What is there to learn?

Making someone comfortable

  • Understanding and respecting someone’s abilities, desires
  • Truly dancing for each other and no one else
  • Going from learning a movement to learning to enjoy doing it

Dealing with different partners

  • Height difference
  • Weight, strength
  • Different skill set, different styles, different opinions
  • Finding out someone’s ‘defaults’, choose to work with or against them
  • Adjusting the position of one’s core(from whence one leads) to fit each partner
  • Find a way to highlight one another’s strengths and work around weaknesses


  • Open: Nuevo, …
  • Close: Salon, Milonguero, Villa Urquiza, V-shaped
  • Knowing when to loosen, when to tighten


  • Where the foot first touches the ground


  • Head
  • Torso, back
  • Outer arm(leader: left, follower: right)
  • Hips
  • Legs, when to straighten and when to bend


  • Theory(Habanera, syncopation, measures, phrases, …)
  • Listening
  • Knowing different orquestas and their styles


  • Quick to react to sudden changes
  • Being able to stop completely, without ‘reverb’, on the spot, anytime
  • Changes of direction


  • Know exactly how much weight to apply
  • Know when to smooth one movement into another
  • Know how much weight/force is required to counter another movement
  • Know where every part of one’s own and the partner’s body is at any given moment, enabling precise Sacadas and avoiding stepping on toes


  • Weight transfer
  • Drawn-out, slow movements


  • Avoiding square movements, sharp ‘edges’
  • Move around a shared axis, shift and tilt it
  • Leaving the shared axis


  • Conservation of space
  • Knowing where there is space, moving into gaps
  • Respecting other dancers around oneself
  • Keeping up the flow of the Ronda
  • Shielding one’s partner from danger


  • Making it ‘pop’, having a cohesive theme throughout a song
  • Avoiding repetition(except maybe to accentuate it in the music)
  • Telling a story, facial expressions, ‘selling the act’


  • Providing clear guidance
  • Knowing when to give space
  • Also reacting to the partner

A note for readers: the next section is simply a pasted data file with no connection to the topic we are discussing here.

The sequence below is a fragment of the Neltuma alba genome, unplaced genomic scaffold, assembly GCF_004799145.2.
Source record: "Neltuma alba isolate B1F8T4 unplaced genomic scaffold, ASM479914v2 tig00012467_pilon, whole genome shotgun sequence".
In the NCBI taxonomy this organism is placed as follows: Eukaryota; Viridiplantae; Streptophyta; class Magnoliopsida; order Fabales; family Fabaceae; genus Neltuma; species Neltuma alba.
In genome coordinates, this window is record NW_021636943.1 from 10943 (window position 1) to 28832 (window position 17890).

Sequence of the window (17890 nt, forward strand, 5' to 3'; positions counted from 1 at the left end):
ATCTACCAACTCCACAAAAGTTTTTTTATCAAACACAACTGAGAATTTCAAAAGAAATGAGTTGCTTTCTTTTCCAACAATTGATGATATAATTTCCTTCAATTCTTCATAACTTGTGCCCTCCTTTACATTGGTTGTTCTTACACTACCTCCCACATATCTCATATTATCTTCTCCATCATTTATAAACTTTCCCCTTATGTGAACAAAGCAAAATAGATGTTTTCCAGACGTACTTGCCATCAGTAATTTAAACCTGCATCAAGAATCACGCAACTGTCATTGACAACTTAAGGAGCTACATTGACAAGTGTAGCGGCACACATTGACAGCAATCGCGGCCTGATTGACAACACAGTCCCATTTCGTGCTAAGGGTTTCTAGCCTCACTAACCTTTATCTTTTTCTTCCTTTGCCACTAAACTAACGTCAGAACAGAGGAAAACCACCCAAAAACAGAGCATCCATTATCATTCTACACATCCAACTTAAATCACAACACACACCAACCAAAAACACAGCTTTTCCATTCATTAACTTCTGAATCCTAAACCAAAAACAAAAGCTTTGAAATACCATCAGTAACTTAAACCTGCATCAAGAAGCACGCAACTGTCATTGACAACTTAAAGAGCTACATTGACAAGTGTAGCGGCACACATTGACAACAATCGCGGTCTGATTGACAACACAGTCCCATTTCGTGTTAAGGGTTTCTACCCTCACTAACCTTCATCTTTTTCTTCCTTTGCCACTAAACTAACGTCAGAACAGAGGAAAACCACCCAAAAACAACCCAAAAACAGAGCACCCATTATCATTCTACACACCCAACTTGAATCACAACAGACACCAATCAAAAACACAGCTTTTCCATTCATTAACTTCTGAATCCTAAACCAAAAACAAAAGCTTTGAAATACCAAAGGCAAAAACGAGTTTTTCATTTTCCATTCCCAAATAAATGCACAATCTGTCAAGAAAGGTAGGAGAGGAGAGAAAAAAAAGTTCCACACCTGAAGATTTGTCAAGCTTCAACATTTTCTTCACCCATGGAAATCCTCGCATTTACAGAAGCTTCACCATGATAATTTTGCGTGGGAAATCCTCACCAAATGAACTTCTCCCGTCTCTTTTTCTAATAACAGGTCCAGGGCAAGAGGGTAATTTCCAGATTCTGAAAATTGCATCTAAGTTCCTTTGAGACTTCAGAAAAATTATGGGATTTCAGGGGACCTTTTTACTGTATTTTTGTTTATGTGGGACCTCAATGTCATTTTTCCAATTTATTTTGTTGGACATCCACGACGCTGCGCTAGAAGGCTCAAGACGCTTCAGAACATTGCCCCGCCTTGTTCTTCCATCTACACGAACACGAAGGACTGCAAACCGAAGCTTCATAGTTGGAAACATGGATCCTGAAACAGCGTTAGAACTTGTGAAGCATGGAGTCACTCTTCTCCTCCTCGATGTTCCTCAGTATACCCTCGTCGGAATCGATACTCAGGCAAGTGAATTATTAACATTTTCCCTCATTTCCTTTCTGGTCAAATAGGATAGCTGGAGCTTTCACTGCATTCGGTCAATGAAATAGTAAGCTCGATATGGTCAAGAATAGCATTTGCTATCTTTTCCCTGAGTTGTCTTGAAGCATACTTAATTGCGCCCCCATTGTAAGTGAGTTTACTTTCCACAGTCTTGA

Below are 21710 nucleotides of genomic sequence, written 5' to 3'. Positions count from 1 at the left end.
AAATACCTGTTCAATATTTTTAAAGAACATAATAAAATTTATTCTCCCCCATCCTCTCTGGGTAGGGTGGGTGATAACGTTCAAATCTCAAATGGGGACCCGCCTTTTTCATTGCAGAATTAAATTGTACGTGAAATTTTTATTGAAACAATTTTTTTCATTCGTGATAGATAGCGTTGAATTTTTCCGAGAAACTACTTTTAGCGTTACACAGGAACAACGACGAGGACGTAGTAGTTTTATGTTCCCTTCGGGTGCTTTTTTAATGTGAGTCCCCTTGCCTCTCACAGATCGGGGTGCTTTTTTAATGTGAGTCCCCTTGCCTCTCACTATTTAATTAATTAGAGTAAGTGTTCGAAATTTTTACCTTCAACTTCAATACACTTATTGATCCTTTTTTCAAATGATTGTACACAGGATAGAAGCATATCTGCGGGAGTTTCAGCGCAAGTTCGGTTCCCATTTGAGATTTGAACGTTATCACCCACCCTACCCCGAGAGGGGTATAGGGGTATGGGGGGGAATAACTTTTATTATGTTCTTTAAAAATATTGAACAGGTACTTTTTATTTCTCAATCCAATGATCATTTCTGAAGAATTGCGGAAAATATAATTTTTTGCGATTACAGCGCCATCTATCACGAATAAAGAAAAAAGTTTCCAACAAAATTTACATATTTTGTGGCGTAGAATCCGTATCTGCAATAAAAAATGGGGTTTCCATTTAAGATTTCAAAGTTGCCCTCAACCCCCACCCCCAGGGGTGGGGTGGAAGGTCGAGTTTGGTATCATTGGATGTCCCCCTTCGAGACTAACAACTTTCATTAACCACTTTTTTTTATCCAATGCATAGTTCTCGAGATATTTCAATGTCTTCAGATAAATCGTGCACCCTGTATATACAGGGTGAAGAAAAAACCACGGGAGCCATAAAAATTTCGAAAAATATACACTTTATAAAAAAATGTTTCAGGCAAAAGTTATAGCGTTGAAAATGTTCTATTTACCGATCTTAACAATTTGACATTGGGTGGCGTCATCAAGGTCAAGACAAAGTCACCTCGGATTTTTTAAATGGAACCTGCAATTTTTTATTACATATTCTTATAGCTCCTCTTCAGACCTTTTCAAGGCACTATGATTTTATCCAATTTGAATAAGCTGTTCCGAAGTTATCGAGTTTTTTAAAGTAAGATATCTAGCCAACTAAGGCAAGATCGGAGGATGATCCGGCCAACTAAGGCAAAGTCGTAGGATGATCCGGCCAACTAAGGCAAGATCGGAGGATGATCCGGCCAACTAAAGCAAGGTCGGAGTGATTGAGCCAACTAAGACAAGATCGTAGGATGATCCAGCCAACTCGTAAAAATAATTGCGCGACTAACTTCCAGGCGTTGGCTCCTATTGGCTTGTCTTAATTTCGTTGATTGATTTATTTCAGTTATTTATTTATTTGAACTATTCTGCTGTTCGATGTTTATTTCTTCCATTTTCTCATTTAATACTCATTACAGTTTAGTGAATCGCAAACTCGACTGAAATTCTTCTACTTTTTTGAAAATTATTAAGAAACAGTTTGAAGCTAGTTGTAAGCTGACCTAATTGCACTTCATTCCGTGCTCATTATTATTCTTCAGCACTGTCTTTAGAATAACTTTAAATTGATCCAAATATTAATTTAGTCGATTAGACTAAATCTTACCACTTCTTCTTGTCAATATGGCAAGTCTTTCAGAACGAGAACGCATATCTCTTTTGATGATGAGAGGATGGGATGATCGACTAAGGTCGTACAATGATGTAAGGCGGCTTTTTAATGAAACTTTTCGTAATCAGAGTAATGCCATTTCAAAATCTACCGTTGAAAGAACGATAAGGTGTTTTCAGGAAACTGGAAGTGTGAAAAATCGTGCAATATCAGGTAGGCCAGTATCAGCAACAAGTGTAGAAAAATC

• Knowing when to take charge
  • Knowing (and maybe being able to do oneself) the follower’s movements, and limitations


  • Anticipating movements without reacting prematurely
  • Keeping up, staying alert(‘Active following’)
  • Influencing the leader, slowing down or accelerating,


  • Mirada y cabaceo
  • Floorcraft
  • Being respectful of everyone
  • Adjusting to the Argentine culture and way of life

Shaping the community

  • Helping out others
  • Enforcing standards
  • Securing funding
  • Organizing events


(i.e. knowing how to keep improving)

  • Shaping one’s path
  • Being hungry for more
  • Keeping up with what others are doing
  • Knowing what is possible
  • Have an opinion, but be receptive to other people’s
  • Finding the right teachers, know one’s own strengths and weaknesses
  • Being able to articulate one’s aims in taking a lesson

Finding one’s own style

  • Creativity
  • Deciding what one likes, dislikes
  • Maybe: Gimmicks, own ‘moves’, identifying quirks(but also ‘Kill your darlings’, don’t repeat yourself too often)
  • Important: It has to scale, i.e. be adaptable to different environments and partners, and fit with a wide range of music


  • Stability
  • Reaction time
  • Strength, core strength
  • Flexibility
  • Endurance
  • Mental aptitude, being able to learn new information fast and retain it, being able to apply it to new uses
  • Being in a state that teachers do not have to waste time trying to fix one’s coordination and stability issues, see Getting a body that moves well when dancing